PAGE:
The impact of COVID-19 has been felt unevenly across America, with some communities suffering more than others. In Chicago, for example, Black and Latinx residents have accounted for a disproportionate percentage of the known fatalities so far, while those living and working in nursing homes and incarcerated people have been infected at higher rates across the country.
University of Chicago scholar Harold Pollack, an expert on the intersection of public health and poverty, says that finding equitable public health solutions means acknowledging our obligations to one another. Pollack recently authored an article in the Journal of Health Politics, Policy and Law on the subject of COVID-19 and social justice, and why preparing for health crises requires greater and more sustained attention.
“One of my greatest fears is that public health is boring until it’s not—and then it becomes boring again,” said Pollack, the Helen Ross Professor at the Crown Family School of Social Work, Policy, and Practice.
In the following Q&A, Pollack examines what the U.S. has done right (and wrong) during the pandemic, and makes policy recommendations to prevent a public health catastrophe of this scale from unfolding in the future.
Why did you decide to write about COVID-19 and social justice?
The major reason is because we’re all bearing witness to a public health catastrophe. And it’s a catastrophe that has had a disproportionate impact on disadvantaged groups, making tensions and institutional failures that already existed in society more visible by their tragic consequences.
I’m talking about people who are living and working in nursing homes, African Americans, undocumented individuals, essential workers and others who may be in greater danger by virtue of their situations, with few choices when it comes to protecting themselves. The same people may have few resources at their disposal to advocate for changes that would keep them safer.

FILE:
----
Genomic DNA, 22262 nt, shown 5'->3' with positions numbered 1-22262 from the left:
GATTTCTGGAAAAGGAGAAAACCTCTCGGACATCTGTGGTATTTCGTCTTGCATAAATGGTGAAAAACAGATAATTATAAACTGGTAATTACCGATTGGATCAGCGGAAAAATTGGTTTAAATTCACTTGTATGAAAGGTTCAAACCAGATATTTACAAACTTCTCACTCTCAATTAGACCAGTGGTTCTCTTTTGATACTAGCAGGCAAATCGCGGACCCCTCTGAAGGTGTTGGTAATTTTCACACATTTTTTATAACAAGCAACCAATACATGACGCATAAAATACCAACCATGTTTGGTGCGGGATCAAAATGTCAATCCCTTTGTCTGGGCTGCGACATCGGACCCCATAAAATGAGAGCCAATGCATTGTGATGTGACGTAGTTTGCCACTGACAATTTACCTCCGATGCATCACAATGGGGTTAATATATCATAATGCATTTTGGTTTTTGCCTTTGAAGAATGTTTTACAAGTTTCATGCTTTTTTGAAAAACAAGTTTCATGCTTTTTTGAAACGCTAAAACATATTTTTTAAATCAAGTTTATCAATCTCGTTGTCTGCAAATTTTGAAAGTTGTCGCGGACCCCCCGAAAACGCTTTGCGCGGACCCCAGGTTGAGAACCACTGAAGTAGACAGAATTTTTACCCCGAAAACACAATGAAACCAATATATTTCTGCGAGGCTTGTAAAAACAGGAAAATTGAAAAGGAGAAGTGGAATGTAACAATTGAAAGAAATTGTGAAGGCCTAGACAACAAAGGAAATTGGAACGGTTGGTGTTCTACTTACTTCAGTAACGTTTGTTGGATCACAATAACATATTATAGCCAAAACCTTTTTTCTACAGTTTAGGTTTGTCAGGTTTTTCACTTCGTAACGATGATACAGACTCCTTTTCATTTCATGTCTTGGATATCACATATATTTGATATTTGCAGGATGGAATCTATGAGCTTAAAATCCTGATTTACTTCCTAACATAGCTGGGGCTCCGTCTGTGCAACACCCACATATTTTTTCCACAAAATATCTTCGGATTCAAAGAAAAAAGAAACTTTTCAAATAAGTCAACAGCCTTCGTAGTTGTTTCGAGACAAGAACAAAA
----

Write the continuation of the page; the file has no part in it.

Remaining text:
So, who is stepping up for them? The combination of 1) a profound threat, 2) inequality and 3) disparities in political influence makes this a social justice issue. And that’s what motivated me to write the piece. We who are more privileged can’t have a sense of impunity about this.
What policies could help address future public health threats, while reducing the disparities you describe?
One of my greatest fears is that public health is boring until it’s not—and then it becomes boring again. This happened with H1N1 and Ebola: In the moment, people said, ‘We have to make sure this never happens again’—but then the threat passed and no institutional changes were made.
Given how much COVID-19 has strained our systems, I do think we’ll make some changes this time. We’ll figure out how to stockpile personal protective equipment and improve the supply chain for critical public health activities going forward. But whether or not we will actually improve our public health and social service infrastructure in a more profound way is unclear.
One thing I would like to see is for Medicaid—which serves more than 70 million people—and similar programs to take on population health as a part of their mission. Under our current system, state-of-the-art hospitals treating Medicaid patients can exist alongside overcrowded homeless shelters where the risk of COVID exposure is high. How can that be?
The federal government should consider paying for public health initiatives with a matching arrangement, the same way state Medicare funds are matched. We need to give policymakers an incentive to spend more on preventative outreach that keeps people safer and healthier, and matching would be a great way to accomplish that. I hope the Biden administration embraces this challenge.
What has the U.S. done right in its response to the pandemic?
There’s no question that we did two things right during COVID. The first was that the Trump administration indicated to vaccine manufacturers that if they developed a successful vaccine, the federal government would buy millions of doses. The market responded to that in a very impressive way. We now have multiple protective vaccines, less than a year after scientific priorities shifted to focus on COVID-19.
The second thing we did right was providing economic resources to people so that they could get over the temporary hurdles posed by the initial lockdown. But the danger of a stimulus is that there’s a zero-sum aspect to it politically: Because a stimulus gives money from the government to people directly, it tends to give a polling boost to those who are in office at the time it passes, which can make their opponents ambivalent about it.